Once I was a clever boy learning the arts of Oxford... is a quotation from the verses written by Bishop Richard Fleming (c.1385-1431) for his tomb in Lincoln Cathedral. Fleming, the founder of Lincoln College in Oxford, is the subject of my research for a D. Phil., and, like me, a son of the West Riding. I have remarked in the past that I have a deeply meaningful on-going relationship with a dead fifteenth century bishop... it was Fleming who, in effect, enabled me to come to Oxford and to learn its arts, and for that I am immensely grateful.


Wednesday, 29 April 2020

Shall we dance?


This morning my eye chanced upon an online post with a certain topicality. It is about the periodic manifestation during medieval epidemics, and sometimes in their absence, of manic dancing which went on until the participants collapsed, only to recover and resume, or in some instances, died. I am not at all sure that I agree with the author’s endorsement of the concept of the Black Death as a watershed between the medieval and the modernist, or with some turns of phrase, but on the whole it is interesting and can be viewed at how-medieval-people-tried-to-dance-away-the-plague


Wikipedia has a useful introduction to the whole topic at Dancing mania

There are more academic links about this strange manifestation at Perception and Action in Medieval Europe and at The Medieval European Stage, 500-1550.

These include references to what seems to be the earliest recorded instance of such a dance frenzy in the churchyard at Kolbigk in Germany, starting on Christmas Eve 1021. I had first read about that particular instance many years ago in a book about Christmas carols.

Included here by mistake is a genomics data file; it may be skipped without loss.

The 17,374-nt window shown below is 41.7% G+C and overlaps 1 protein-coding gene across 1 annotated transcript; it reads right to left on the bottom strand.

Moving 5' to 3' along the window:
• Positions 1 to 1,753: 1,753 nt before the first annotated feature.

Such manic behaviour appears to be particularly associated with Germany and neighbouring territories, although it also appeared in Italy, which was part of the Holy Roman Empire. That may of course be simply due to the better keeping or survival of records. It might, however, indicate different social and cultural norms. Inevitably it may simply be better recorded for the later rather than the earlier Middle Ages, but it may be something that occurred more frequently then. When and why did dance for celebration or pleasure tip over into compulsion and frenzy? Piety and penance, expiation and sympathetic magic seem to have often been the motivating forces behind such behaviour. Those factors may have made stopping what had become a compulsion all the harder for those afflicted by the urge to dance.

Historians and clinicians have offered various explanations for this behaviour, including ergotism and types of mass hysteria, but no single one or set has gained acceptance as the definitive explanation.

Wikipedia also has a useful general introduction to more conventional and polite forms of social dance in the period at Medieval dance


1 comment:

Pip said...

Wonderful!